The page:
Citi’s head of corporate banking Asia Pacific Gerry Keefe said Malaysia is among the top in relocation opportunities for supply chain shifts besides Vietnam and Thailand and upward trend in accelerating investment flows to grow local presence.

By JOHN GILBERT

[email protected]

KUALA LUMPUR: There is clear potential upside for Malaysia as a key destination for high value-added foreign direct investments (FDI) when looking beyond the ongoing US-China trade tensions.

Citi’s head of corporate banking Asia Pacific Gerry Keefe and within ASEAN, the country is among the top in relocation opportunities for supply chain shifts besides Vietnam and Thailand, adding there is also an upward trend in accelerating investment flows to grow local presence.

"US companies have been a large contributor to economic growth in Malaysia and is currently among the top contributor for FDI in 2019.

"There is a highly skilled workforce here too which makes it all the more compelling for global corporations to invest and grow here for the long term," he told The New Straits Times recently.

He said Malaysia’s economic resilience and steady gross domestic product (GDP) growth present investors with an attractive market and stable investment environment.

Malaysia is also logistically and fundamentally strategic given its diversified economy coupled with a well-capitalised banking sector.

On Citi's perspective, Gerry said Malaysia’s geographic advantage in the heart of ASEAN has spurred a number of the bank's clients to invest in the country and establish regional service hubs in Malaysia.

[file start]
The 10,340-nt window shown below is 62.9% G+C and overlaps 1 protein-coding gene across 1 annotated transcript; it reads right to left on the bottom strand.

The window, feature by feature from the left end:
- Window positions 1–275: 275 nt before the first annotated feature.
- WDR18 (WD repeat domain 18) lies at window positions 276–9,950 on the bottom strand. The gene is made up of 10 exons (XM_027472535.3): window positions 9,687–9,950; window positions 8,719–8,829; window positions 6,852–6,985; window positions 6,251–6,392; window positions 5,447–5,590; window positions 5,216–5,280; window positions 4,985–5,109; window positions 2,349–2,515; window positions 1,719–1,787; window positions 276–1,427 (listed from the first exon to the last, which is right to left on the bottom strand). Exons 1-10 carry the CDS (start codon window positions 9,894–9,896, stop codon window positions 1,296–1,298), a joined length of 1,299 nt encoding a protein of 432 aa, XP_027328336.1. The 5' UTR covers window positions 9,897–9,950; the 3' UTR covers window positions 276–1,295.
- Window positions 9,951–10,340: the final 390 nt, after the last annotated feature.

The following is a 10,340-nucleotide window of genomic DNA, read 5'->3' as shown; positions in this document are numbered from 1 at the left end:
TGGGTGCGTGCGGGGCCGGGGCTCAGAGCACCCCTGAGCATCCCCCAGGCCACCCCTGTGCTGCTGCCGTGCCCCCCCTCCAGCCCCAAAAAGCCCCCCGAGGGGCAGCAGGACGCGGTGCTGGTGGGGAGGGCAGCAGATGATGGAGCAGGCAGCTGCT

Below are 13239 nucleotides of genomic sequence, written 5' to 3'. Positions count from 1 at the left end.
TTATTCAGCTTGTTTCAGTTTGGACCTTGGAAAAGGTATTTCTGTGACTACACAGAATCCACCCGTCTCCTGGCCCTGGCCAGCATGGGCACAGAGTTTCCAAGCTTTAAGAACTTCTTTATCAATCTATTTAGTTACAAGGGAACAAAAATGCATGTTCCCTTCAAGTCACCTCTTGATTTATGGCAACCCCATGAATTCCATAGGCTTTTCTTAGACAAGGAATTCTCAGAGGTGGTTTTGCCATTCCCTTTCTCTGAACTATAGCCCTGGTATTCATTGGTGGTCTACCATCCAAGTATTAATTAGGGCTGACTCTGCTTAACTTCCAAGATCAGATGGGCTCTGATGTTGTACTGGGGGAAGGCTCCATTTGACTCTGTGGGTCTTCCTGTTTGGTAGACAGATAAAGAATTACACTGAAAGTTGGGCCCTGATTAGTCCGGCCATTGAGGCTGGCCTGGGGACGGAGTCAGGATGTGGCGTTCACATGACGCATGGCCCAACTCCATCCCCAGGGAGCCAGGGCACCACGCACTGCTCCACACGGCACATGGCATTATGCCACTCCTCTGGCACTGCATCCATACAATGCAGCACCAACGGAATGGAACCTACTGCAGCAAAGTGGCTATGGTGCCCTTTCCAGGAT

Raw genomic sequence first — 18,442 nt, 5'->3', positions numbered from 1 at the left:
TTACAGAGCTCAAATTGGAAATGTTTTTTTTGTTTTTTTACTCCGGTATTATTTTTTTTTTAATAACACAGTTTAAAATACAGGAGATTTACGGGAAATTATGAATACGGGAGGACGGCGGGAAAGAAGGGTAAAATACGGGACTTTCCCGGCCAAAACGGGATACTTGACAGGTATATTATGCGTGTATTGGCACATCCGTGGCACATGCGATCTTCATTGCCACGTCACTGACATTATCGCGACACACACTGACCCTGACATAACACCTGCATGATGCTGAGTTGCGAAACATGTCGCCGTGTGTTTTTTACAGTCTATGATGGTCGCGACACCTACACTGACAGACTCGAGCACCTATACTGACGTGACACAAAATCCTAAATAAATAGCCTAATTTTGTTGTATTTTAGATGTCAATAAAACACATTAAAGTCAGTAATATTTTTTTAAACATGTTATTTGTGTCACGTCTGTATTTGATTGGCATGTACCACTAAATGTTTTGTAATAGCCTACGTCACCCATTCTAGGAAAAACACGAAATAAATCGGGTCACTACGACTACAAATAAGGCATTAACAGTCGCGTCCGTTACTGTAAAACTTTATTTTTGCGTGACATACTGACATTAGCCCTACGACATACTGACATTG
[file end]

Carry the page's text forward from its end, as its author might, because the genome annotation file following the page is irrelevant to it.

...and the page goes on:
"In fact, Citi has a strategic investment here and we have set up two regional service centers for transaction services and anti-money laundering in Kuala Lumpur and Penang.

"Annually, a total of 69 million transactions with value of USD$29 trillion are processed by the Citi Service Centre in Penang, one of our largest Trade and Cash processing hubs serving Asia Pacific, North America, Europe, the Middle East and Africa," he said.

When asked if China, with the ongoing trade dispute with the US, possibly look at Malaysia, apart from Thailand and Indonesia to expand investments in the coming years, Gerry said given the backdrop this trend is not surprising.

"But clients we speak to both in China and the US, are still interested in exploring opportunities in each other’s market given the consumer opportunities and size of both markets.

"More trade is flowing through Asia and especially Asean though – trade is evolving – we have seen double digit growth in our intra-Asia trade flow book," he said.

When asked on opportunities in China's Belt Road Initiative (BRI), Gerry said the BRI is a major undertaking involving dozens of countries across a wide geography - and is likely to be a key multi-decade project for many countries and firms including Citi.

"The infrastructure development and connectivity being pursued will promote significant economic development for participating countries and regions.

"Trade flows are adapting evolving to be geographically diverse and shift towards markets where opportunities and costs are attractive and local technologies and infrastructure are in place in some of these markets like Malaysia and wider across the Asean region," he said.

He said Citi does business in over 105 BRI markets, which is about 80 per cent of the total BRI markets- the most of any bank globally, and with this local expertise and long-standing relationships with clients and regulators along the BRI, it places Citi in an excellent position to be the partner of choice for clients as they move forward.

"We have over 100-years of history of operating across the markets along the BRI with at least a decade’s experience across all the countries we can serve our clients in," he said.